Financial Innovation: Theories, Models, and Future

Financial Innovation: Theories, Models, and Future

Murat Akkaya (T. C. İstanbul Arel University, Turkey)
DOI: 10.4018/978-1-5225-7180-3.ch007

Abstract

Financial innovation offers cheaper and available services to financial system and it increases quality of service and products in a long run. The functions of financial innovation are decrease in the cost of payments and increase in the speed of determination of fraud, mechanism for the pooling of funds, management of uncertainty and controlling of risk, manages agency costs, and enhancement of liquidity. Technology contributes to the design and pricing of new instruments and facilitates the identification, measurement, and monitoring of risks in portfolios containing complex instruments. Innovation research has shown that the increase in countries' innovation performance plays a key role in economic and social development, prosperity, and development. Financial innovation is the most important driving force for the transition to the information economy. Globalization and global competition require innovation. Hence, the future is mobile and should be innovative.
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Innovation

Innovation is one of the most recent words used in science and technology in recent years. Innovation is derived from the Latin “innovare” that means “to do something new and different”. Innovation means “renewing science and technology to provide economic and social benefit”.

The innovation derived from Latin word 'innovatus', means “the introduction of new methods in the social, cultural and administrative environment”. The Webster dictionary defines innovation as a 'new and different result'. In this context, innovation can be defined as new ideas, new applications, new solutions and new technologies for a business (Jenssen & Jorgensen, 2004: 63).

Innovation as a new and contemporary concept, is emphasized in terms of dictionary, as well as innovation itself; refers to an economic and social process depending on differentiation and change. Innovation is first described by economist and policy scientist Joseph Schumpeter as the “driving force of development”. Schumpeter describes innovation as having a new organization to have a new product of a product or an existing product that the customer does not already know, the introduction of a new production method, the opening of a new market, introduction of raw materials or semi-finished products. (Elçi et al., 2008: 25-26).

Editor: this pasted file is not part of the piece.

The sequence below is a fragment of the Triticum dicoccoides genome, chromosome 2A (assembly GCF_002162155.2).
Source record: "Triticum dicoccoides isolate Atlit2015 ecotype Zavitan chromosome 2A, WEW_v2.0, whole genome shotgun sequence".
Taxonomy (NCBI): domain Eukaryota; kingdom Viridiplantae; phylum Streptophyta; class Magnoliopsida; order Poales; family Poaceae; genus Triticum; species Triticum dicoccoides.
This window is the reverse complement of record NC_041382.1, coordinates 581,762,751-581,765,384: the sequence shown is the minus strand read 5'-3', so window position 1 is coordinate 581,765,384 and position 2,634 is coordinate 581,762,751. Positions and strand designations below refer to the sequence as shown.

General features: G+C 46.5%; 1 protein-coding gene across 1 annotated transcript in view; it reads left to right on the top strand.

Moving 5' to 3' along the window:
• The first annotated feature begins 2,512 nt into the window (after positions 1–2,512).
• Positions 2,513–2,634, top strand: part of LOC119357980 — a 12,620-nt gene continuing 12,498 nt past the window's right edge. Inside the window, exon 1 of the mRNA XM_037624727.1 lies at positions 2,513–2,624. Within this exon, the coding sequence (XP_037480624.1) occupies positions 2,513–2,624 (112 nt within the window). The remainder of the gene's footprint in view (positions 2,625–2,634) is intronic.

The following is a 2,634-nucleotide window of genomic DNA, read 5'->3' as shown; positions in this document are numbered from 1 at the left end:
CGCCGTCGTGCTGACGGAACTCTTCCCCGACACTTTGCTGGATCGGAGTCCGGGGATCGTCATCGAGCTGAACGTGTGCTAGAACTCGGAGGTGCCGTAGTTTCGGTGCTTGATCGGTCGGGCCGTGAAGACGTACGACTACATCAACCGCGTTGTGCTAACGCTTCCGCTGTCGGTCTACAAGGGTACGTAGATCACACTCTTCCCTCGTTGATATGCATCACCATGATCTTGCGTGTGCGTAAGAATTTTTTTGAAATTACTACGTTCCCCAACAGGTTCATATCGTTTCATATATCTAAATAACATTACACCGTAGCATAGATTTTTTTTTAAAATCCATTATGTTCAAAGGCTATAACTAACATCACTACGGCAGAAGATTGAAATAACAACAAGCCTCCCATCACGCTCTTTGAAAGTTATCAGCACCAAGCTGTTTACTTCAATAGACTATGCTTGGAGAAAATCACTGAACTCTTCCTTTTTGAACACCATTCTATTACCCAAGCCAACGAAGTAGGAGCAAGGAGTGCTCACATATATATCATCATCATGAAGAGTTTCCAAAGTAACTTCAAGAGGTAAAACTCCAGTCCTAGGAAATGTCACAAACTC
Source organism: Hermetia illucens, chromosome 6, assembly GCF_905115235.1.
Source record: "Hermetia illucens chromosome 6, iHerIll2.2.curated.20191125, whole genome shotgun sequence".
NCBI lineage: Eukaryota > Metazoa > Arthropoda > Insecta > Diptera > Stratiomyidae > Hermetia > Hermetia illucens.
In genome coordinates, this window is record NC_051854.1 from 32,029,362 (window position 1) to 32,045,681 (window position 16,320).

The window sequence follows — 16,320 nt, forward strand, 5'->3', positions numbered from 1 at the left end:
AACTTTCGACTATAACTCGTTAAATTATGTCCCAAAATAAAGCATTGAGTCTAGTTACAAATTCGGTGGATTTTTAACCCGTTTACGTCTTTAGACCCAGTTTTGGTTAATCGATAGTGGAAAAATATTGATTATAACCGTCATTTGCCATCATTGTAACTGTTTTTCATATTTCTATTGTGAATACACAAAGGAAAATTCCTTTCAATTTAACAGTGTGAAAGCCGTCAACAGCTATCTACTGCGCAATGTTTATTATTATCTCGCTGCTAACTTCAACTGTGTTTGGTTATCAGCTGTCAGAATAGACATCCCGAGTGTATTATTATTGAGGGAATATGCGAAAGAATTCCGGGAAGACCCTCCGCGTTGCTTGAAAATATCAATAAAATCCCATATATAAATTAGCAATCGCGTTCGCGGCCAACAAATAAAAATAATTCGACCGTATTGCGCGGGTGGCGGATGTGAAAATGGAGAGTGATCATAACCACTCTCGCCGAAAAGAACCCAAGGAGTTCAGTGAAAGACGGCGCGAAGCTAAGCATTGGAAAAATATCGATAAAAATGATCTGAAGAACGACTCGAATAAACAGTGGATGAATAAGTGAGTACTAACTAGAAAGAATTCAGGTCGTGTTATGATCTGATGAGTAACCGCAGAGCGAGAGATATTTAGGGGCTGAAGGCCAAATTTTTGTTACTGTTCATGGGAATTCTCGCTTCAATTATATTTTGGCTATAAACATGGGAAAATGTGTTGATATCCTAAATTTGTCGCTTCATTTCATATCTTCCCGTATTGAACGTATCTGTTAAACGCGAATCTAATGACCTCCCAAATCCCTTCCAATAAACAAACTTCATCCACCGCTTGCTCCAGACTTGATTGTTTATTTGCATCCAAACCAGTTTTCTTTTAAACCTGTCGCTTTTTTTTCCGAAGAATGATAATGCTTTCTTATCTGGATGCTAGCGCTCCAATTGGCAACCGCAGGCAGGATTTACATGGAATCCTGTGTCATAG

According to the OECD literature, innovation means 'transforming an idea into a marketable product or service, a new or improved manufacturing or distribution method, or a new method of social service'. Innovation is both a process and a consequence (Oslo Manual, 2005).

In a rapidly changing competitive environment, companies need to constantly change and renew their products, services and production methods to enable businesses to survive and to retain their assets. This replacement and renewal process is defined as “innovation”.

Today, enterprises are at the center of the innovation process. The productivity and competitive structures of the enterprises are determined by their business competencies and their technological expertise. Firms that are the source of economic growth in the market are developing new technologies. Technological innovations lay the groundwork for new technological developments within these enterprises. In this context, reasons forcing firms to innovate in a changing competitive environment are listed below (Dulupçu et al., 2007: 8):

Key Terms in this Chapter

Bitcoin: Bitcoin is a virtual currency created by cryptography.

R&D: It means research and development.

ATM: It means automated teller machine that is an electronic device by which customers can perform their banking operations without going to the branches.

Innovation: Innovation means transforming an idea into a marketable product or service, a new or improved manufacturing or distribution method, or a new method of social service.

Financial Innovation: Financial innovations are developments in the national and international financial markets that improve the operational effectiveness of the financial system by reducing transaction risk and/or transaction costs on primary and secondary markets where financial instruments are involved.

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